5. Have fun with your look. Face paint, glitter, temporary tattoos, hair chalk, etc. There are lots of products out there now that are easily accessible and look great on Tumblr but that you might be too shy out on the daily: now's your chance.
6. Don't try to force it. Again, you saw someone else do the boho thing and thought it was cute and, if you want to go for it, do but there is also a difference between appreciating and doing. If you're a style chameleon that always tries new things, go for it! But if wearing something doesn't make you comfortable and you're trying to force it in order to match someone else's idea of style, you're better off not doing it at all.
7. Try new things. This point may seem to contradict the last but there is a subtle difference between the two. Instead of tying to be something you're not, try being an exaggerated version of yourself, something a little more joyous. You can try different colours or silhouettes or one item in a look that's a bit out there for you, without donning a costume.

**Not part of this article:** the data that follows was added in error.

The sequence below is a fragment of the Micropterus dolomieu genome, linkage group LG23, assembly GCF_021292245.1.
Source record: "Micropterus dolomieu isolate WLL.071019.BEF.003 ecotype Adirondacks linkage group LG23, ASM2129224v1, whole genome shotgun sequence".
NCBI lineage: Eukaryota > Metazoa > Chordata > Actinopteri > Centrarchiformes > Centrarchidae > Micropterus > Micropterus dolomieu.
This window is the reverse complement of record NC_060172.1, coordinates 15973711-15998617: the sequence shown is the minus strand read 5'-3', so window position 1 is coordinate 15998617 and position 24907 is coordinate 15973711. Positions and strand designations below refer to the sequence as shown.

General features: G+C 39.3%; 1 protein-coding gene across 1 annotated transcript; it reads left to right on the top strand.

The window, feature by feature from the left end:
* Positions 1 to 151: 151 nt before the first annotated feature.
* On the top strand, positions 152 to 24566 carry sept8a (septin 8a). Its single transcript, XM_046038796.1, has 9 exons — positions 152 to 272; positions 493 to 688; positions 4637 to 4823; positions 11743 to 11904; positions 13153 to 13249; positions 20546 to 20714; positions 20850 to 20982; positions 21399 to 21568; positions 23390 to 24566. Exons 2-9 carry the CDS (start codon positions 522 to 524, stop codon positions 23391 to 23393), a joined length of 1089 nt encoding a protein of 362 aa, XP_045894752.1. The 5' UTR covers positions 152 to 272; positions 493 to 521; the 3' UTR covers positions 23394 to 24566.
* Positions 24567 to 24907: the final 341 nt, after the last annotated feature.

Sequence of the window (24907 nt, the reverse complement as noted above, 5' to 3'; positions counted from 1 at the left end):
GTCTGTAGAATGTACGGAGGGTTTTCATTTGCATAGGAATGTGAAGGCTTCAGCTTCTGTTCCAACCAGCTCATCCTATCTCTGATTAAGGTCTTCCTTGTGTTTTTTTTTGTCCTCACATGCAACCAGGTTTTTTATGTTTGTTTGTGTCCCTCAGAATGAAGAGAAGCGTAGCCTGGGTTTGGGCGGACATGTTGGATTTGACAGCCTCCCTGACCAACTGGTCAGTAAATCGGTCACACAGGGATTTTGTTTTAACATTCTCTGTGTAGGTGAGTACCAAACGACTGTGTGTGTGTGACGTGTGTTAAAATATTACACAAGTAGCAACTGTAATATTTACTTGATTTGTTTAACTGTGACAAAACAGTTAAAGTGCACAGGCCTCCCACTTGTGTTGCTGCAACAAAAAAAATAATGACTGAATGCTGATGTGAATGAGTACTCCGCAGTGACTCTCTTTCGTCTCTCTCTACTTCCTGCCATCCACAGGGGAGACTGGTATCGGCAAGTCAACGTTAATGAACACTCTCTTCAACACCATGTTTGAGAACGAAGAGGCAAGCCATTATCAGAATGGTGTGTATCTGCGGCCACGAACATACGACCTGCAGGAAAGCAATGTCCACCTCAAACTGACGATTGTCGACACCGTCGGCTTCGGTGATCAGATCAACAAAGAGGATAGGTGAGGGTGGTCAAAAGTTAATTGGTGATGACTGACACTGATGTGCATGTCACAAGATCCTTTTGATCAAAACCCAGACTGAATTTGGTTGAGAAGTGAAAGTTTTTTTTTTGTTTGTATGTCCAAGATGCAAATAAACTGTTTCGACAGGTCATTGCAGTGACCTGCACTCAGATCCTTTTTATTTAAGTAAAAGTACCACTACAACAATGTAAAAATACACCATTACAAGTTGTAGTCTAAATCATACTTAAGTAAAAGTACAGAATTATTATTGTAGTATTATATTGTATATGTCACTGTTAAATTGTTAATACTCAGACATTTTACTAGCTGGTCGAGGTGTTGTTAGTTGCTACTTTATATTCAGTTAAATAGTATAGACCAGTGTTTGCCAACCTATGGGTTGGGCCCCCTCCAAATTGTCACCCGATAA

8. Don't buy lots of new things just for a festival. There are several reasons for this. (a) Festivals can be messy and people can rob tents so you might not want to bring/wear anything you'd be devastated to lose. (b) Unless it's boots or a raincoat, as I suggested, you might not want to waste lots of money on something you might never wear again/lose etc. (c) If you shop with a festival in mind, you might fall victim to exactly what I've been talking about and buy things you'd never normally wear and that aren't you at all.
9. Don't bring anything that needs ironing/is difficult to put on or style/you can't pee readily in. Seriously, it's for your own good.
10. All festival style guides are kind of bullshit anyway so just ignore everything I've said, if you wish.
Bonus: Just have fun and keep safe during the madness.